At our recent offsite, a team I worked with got talking about burnout and the feeling of being overwhelmed and overworked in a world of too much to do and not enough resources to do it.
I sat and listened for a few minutes before deciding to share my own story. A story I hope would challenge their thinking.
Over the past several months I’ve run two large programmes of work in parallel. One was a service design transformation and the other was running a product team back in London. Many wondered how I did it and whether I had an army of staff working secretly behind the curtain. The reality is that while working long days and outside the normal Monday to Friday I was able to manage my time and wellness levels by doing one thing — I started not going to meetings.
When I said this out loud I could see my client looking aghast at the thought of paying for my time only for me to choose the meetings I attended and those I jettisoned.
In the past I have to admit I have felt burnout. I was often taking calls with Singapore at 6am only to still be speaking with San Francisco at 11pm. BUT… I was also attending meetings that on reflection I didn’t need to be in.
While being a program lead for a program involving prototyping, I joined one or two calls with those responsible for the design and build of the prototypes. It became immediately clear that everyone on the call
a) knew what they were doing
b) knew more than me about the topic and
c) didn’t quite see what value I was bringing to the table.
Like many I felt stuck on a WebEx with the fear that I needed to say something, anything to avoid being seen as a spectator rather than a contributor.
After several of these meetings I decided to cancel my attendance and just sync with the meeting leader on a regular basis to check everything was okay. And guess what?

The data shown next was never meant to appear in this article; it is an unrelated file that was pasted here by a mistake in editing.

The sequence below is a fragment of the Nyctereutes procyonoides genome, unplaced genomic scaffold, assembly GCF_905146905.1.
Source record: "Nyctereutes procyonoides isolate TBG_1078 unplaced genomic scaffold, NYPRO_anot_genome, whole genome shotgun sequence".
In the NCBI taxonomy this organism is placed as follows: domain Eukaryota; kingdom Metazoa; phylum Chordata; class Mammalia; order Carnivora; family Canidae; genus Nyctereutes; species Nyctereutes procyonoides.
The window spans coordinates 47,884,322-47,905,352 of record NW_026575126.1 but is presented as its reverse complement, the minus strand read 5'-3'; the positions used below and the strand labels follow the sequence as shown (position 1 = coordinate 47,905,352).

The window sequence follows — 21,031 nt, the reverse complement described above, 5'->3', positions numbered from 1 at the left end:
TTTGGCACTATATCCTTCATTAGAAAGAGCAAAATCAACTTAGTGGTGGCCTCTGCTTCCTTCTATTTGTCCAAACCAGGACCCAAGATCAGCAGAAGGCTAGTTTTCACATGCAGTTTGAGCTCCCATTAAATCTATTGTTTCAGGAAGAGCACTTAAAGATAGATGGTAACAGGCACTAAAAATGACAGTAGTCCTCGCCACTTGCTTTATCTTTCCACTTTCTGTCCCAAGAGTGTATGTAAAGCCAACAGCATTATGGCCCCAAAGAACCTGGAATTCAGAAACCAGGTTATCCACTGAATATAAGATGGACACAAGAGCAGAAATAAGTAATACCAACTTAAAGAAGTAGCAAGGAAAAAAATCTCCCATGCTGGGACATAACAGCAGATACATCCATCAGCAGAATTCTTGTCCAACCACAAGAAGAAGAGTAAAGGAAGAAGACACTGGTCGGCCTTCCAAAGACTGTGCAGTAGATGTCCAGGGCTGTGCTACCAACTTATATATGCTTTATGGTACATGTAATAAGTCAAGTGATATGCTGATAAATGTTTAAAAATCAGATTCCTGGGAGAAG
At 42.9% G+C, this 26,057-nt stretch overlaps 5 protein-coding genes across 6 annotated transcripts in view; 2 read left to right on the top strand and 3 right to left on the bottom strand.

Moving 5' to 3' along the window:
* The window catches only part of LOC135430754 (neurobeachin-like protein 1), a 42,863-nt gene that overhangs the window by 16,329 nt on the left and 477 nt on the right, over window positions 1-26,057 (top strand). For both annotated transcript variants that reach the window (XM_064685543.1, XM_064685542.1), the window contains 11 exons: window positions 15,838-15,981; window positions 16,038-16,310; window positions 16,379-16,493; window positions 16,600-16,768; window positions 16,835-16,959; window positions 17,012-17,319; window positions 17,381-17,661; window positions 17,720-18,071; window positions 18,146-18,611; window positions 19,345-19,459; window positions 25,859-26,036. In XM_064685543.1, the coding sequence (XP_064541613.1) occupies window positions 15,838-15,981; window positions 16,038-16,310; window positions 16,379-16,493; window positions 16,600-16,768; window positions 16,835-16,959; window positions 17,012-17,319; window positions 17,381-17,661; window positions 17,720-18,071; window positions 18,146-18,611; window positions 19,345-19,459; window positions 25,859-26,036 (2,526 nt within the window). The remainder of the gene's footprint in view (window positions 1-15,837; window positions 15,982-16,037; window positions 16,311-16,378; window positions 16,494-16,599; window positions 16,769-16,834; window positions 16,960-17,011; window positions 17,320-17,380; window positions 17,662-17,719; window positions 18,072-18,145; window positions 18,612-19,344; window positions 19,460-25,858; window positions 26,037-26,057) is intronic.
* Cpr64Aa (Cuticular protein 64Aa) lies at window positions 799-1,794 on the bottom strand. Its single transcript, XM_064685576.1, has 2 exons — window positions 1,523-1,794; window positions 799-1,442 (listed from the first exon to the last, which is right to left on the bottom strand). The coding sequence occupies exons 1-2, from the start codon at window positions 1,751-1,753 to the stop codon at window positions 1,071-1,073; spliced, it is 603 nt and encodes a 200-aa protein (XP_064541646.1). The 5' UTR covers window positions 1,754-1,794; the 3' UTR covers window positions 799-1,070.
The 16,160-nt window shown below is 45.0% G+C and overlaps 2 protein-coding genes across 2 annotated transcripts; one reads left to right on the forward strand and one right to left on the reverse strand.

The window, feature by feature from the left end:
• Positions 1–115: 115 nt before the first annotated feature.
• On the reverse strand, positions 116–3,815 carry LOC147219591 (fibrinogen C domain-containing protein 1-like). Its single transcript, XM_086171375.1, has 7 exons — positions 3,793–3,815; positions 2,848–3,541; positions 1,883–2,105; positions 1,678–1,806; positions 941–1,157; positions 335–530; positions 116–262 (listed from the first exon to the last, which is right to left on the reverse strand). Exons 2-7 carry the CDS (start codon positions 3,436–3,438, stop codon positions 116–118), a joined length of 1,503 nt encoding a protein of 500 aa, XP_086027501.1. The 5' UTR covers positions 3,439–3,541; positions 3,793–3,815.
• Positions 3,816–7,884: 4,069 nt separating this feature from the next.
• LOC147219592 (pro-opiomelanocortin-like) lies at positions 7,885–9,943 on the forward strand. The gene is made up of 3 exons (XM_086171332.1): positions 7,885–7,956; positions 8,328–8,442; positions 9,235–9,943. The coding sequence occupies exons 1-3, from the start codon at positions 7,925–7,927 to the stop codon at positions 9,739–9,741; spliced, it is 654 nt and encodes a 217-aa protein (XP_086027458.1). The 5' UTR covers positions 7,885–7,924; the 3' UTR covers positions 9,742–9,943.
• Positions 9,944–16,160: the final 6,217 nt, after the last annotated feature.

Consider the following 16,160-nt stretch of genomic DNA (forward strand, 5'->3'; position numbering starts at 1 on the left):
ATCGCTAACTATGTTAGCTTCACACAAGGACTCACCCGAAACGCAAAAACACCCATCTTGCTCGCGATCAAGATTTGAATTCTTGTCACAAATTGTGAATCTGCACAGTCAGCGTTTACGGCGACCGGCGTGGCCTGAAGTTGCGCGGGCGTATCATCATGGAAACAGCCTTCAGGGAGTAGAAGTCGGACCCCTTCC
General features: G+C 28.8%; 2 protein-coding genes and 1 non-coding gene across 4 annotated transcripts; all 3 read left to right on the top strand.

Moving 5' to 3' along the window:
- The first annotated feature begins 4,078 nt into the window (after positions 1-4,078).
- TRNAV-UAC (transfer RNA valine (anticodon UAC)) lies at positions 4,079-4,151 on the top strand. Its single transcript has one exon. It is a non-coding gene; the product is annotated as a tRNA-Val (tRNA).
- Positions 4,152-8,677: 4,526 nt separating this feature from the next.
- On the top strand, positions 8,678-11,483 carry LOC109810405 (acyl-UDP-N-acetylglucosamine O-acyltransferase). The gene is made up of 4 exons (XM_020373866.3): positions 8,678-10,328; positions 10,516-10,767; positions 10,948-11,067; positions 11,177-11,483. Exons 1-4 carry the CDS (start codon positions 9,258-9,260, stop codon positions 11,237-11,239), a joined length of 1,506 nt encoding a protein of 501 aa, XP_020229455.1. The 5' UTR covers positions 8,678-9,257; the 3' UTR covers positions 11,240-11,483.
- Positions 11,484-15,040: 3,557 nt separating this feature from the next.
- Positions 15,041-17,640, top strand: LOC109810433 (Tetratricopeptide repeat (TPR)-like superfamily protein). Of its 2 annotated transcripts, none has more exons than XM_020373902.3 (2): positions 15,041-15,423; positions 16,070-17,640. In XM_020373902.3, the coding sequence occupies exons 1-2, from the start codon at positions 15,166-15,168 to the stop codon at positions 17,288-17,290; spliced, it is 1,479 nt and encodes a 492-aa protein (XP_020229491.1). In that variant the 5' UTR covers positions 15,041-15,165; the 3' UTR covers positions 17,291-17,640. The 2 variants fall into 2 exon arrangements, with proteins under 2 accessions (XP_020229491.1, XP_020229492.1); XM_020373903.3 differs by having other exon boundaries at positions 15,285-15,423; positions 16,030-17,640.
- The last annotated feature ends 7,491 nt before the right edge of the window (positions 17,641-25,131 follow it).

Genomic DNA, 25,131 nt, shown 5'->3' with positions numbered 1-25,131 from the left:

The world didn’t cave in, the prototypes were amazing and my hours dropped back to something that’s more acceptable and healthy.
The reality is that we’re often driven by a Fear of Missing Out or FOMO as my boss would call it. We fear that in not attending we’ll miss out on crucial decisions or be left out in the cold on valuable information. In today’s corporate world information is currency and people want to hoard it as much as possible. These are the same people who eventually become cynical and then head for the door looking broken and exhausted.
The challenge is to know the difference between meetings that are critical and those that aren’t. Those hosting meetings should also be stricter about the number of attendees invited and reduce participation to those who can actively play a part. There should be no room for spectators.
Try it this week. Go on.
Go into your diary and cancel three meetings that you’re only attending due to FOMO. See what happens and I bet you’ll be glad you did. Attending every meeting is not a badge of honour.
At Strategy Activist we help clients be more productive with their time. We help them improve their operation and governance to help them move and pivot more freely in an ever demanding world. To learn more about how we can help visit us at www.strategyactivist.com or call us on +44 7786063053.